Dial plans are a fundamental component of setting up Cisco Communication Manager. They’re such a crucial part, in fact, that 11 percent of Cisco’s CCNP Collaboration exam material covers dial plans — and CBT Nuggets trainer Chuck Keith recently produced an entire course explaining them.
Here are a few of the best practices for dial plans, and some ideas worth thinking about when you are tasked with implementing or designing a VOIP system of your own. What follows are some basic outlines of Dial Plan best practices, and while not overly detailed, they definitely are worth thinking about if you are working in a Cisco environment.
1. Understand route patterns
In order to properly implement Cisco’s best practices into your dial plans, you need to understand route patterns. Route patterns are an integral part of a Cisco CUCM setup and need to be configured properly if you are going to dial outside of your organization and connect to different services.
In order to make calls to your PSTN or through a SIP gateway, your route patterns will have to be configured so that the system can determine how a call is routed, and where the call will go. To do this, a dial pattern needs to be matched.
2. Don’t forget dial plan hierarchy
Dial plan hierarchy can be thought of as a service that uses a best match type of logic. For instance, if a device has access that matches a pattern based on CSS and a partition is assigned that matches patterns within the CUCM, then the CUCM will look at all of the DNs and pattern that match with the highest probability.
An example would be a TP of 33XX and an RP of 2XXX, in the case of the former, it has more detail and would more easily be matched, while the latter would not. It is important that the initial dial plan hierarchy is thought out well ahead of time so that you can implement best practice to your setup.
3. Grouping Endpoints
Your organization likely uses a variety of endpoint devices (IP phones, analog phones, even fax machines and applications (voicemail, conferencing systems, etc.). If so, consider organizing these endpoints into special groups.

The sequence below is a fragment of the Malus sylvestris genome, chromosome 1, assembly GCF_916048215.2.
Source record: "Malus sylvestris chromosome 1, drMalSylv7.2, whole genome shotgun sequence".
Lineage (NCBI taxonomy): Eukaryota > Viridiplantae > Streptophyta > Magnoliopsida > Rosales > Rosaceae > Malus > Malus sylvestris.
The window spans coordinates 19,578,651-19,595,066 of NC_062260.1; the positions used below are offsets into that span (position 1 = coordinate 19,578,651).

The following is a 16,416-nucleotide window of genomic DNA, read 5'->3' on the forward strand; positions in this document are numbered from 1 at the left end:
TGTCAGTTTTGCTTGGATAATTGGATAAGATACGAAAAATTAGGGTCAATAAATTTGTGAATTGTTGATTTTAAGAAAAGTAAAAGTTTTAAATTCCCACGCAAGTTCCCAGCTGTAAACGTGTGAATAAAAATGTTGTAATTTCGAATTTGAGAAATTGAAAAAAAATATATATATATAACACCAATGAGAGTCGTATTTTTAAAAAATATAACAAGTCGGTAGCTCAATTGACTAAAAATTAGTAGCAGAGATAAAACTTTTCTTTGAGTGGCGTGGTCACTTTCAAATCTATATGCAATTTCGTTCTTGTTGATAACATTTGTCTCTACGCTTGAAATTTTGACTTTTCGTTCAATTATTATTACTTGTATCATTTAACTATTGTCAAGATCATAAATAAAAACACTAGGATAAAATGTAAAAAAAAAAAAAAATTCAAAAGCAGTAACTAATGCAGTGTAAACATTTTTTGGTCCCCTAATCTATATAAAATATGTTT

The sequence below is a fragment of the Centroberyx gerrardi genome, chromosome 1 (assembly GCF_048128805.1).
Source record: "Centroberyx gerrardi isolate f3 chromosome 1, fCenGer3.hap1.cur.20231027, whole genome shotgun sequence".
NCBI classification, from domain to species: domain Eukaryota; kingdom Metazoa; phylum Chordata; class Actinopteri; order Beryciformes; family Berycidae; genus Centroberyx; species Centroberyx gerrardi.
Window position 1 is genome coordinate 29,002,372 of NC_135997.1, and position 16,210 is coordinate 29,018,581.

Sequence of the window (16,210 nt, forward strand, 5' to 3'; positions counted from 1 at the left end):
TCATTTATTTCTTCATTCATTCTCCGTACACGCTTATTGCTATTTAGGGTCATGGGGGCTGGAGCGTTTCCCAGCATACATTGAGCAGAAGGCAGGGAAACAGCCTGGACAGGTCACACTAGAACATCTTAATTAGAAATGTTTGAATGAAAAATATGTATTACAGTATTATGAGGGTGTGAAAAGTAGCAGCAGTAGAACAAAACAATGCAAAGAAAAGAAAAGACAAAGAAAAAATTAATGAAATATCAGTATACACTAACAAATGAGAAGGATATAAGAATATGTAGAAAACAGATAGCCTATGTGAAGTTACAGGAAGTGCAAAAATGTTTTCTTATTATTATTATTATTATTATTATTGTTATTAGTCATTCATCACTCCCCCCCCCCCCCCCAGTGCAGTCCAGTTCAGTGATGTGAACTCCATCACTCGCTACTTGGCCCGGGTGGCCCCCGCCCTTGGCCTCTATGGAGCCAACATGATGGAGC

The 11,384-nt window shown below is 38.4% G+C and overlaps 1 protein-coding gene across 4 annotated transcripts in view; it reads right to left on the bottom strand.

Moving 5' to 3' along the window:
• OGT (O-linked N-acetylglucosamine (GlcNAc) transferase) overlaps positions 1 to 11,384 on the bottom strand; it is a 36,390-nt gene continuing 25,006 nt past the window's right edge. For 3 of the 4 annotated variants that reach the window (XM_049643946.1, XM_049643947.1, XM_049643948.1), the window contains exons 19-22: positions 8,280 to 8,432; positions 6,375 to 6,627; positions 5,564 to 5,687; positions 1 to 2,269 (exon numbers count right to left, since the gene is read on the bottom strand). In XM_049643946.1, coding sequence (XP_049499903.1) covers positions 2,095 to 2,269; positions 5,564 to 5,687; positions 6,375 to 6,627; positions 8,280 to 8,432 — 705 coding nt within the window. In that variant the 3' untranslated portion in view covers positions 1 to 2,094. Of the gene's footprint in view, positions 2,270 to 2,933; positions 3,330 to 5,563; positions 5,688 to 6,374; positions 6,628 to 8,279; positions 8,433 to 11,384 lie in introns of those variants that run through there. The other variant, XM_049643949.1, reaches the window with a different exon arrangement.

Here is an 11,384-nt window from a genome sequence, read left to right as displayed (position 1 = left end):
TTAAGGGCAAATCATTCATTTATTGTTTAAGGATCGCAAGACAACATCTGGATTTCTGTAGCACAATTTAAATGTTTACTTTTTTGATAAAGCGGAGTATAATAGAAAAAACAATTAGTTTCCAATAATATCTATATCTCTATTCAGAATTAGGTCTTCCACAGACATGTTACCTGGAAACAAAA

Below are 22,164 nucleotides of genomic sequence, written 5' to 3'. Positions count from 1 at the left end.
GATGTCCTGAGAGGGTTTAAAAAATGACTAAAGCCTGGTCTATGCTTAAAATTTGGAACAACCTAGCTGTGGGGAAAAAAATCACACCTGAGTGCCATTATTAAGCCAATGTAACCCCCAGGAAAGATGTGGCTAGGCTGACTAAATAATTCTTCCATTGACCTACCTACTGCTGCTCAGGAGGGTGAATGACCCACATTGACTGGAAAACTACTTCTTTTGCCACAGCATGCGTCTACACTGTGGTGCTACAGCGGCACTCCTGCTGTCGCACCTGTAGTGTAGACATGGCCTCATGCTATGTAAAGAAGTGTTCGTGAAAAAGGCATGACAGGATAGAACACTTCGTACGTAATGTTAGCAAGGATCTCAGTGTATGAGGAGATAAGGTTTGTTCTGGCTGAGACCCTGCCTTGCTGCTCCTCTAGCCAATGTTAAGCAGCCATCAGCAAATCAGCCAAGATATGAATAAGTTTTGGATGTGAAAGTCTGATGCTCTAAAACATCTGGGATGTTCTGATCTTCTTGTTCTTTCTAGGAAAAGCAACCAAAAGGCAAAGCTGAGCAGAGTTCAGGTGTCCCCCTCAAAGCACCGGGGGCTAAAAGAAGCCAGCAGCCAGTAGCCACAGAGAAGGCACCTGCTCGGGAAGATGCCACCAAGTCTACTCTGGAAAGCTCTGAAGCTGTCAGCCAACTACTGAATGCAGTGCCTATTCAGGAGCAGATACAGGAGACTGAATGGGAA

Doing this allows these groups to handle incoming calls for services based on different rules: top-down, circular, longest idle, and broadcast. Calls are dictated to endpoints by the digit analysis function, which is where call privileges are implemented.
Endpoint addressing and call coverage are two crucial functions of Cisco dial plans, so it’s important to consider whether you want to group endpoints when designing and implementing your dial plans.
4. Configure redundant paths/failover in your system
If one of your main systems goes down, it is important for you to have a redundancy plan. This might come in the form of having multiple database failover and replication or having a secondary live system that kicks in as a backup if the main PUB goes down. Your PUB holds all of the DB in different clusters and it sometimes also houses the CUCM.
5. Understand your digit manipulation needs
Digit manipulation is typically used for caller ID purposes for outgoing PSTN calls.There are many different factors to take into consideration, depending on your current setup and its location.
You might have a need for digit stripping for specific number formats or you might need to have numbers added to a dialed number. All options are available for configuration within the CUCM and there is a lot that needs to be considered when you want to apply a best practice element to your dial plan.
Having room to grow is always recommended as part of any IT best practice outline, and your telephony systems are no different. This means that if your organization ever gets bigger, you will have the necessary resources to allocate to additional members. The same is true of an organization that is looking to downsize; having the relevant plans in place to assist with movement in either direction.
There are a lot of different avenues to consider when looking to use a modern VOIP system as provided by Cisco and their CUCM service. This is by no means a definitive guide to best practice, but it should serve as inspiration when you decide to take a look at implementing such a solution or looking at studying for your CCNP. Check out Chuck’s material on the subject and take a look at some of his YouTube videos relating to all things networking and Cisco.